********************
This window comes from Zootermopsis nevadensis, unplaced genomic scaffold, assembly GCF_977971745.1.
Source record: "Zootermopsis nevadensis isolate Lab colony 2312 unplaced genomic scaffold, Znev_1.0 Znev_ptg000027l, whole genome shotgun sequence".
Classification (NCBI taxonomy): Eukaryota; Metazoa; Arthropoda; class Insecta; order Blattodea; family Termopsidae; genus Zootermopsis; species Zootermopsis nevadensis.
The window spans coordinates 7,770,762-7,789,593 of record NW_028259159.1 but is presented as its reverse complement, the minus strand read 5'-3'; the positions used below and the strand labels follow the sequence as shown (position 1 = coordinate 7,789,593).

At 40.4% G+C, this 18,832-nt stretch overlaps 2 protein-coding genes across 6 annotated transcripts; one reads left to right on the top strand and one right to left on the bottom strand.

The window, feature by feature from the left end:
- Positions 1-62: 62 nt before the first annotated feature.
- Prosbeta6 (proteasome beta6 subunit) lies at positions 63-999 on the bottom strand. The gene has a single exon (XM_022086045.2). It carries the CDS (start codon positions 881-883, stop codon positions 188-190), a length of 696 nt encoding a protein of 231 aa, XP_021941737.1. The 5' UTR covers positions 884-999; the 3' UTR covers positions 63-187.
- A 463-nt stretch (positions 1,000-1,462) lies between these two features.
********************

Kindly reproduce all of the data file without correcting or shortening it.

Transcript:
This window comes from Zootermopsis nevadensis, unplaced genomic scaffold, assembly GCF_977971745.1.
Source record: "Zootermopsis nevadensis isolate Lab colony 2312 unplaced genomic scaffold, Znev_1.0 Znev_ptg000027l, whole genome shotgun sequence".
Classification (NCBI taxonomy): Eukaryota; Metazoa; Arthropoda; class Insecta; order Blattodea; family Termopsidae; genus Zootermopsis; species Zootermopsis nevadensis.
The window spans coordinates 7,770,762-7,789,593 of record NW_028259159.1 but is presented as its reverse complement, the minus strand read 5'-3'; the positions used below and the strand labels follow the sequence as shown (position 1 = coordinate 7,789,593).

At 40.4% G+C, this 18,832-nt stretch overlaps 2 protein-coding genes across 6 annotated transcripts; one reads left to right on the top strand and one right to left on the bottom strand.

The window, feature by feature from the left end:
- Positions 1-62: 62 nt before the first annotated feature.
- Prosbeta6 (proteasome beta6 subunit) lies at positions 63-999 on the bottom strand. The gene has a single exon (XM_022086045.2). It carries the CDS (start codon positions 881-883, stop codon positions 188-190), a length of 696 nt encoding a protein of 231 aa, XP_021941737.1. The 5' UTR covers positions 884-999; the 3' UTR covers positions 63-187.
- A 463-nt stretch (positions 1,000-1,462) lies between these two features.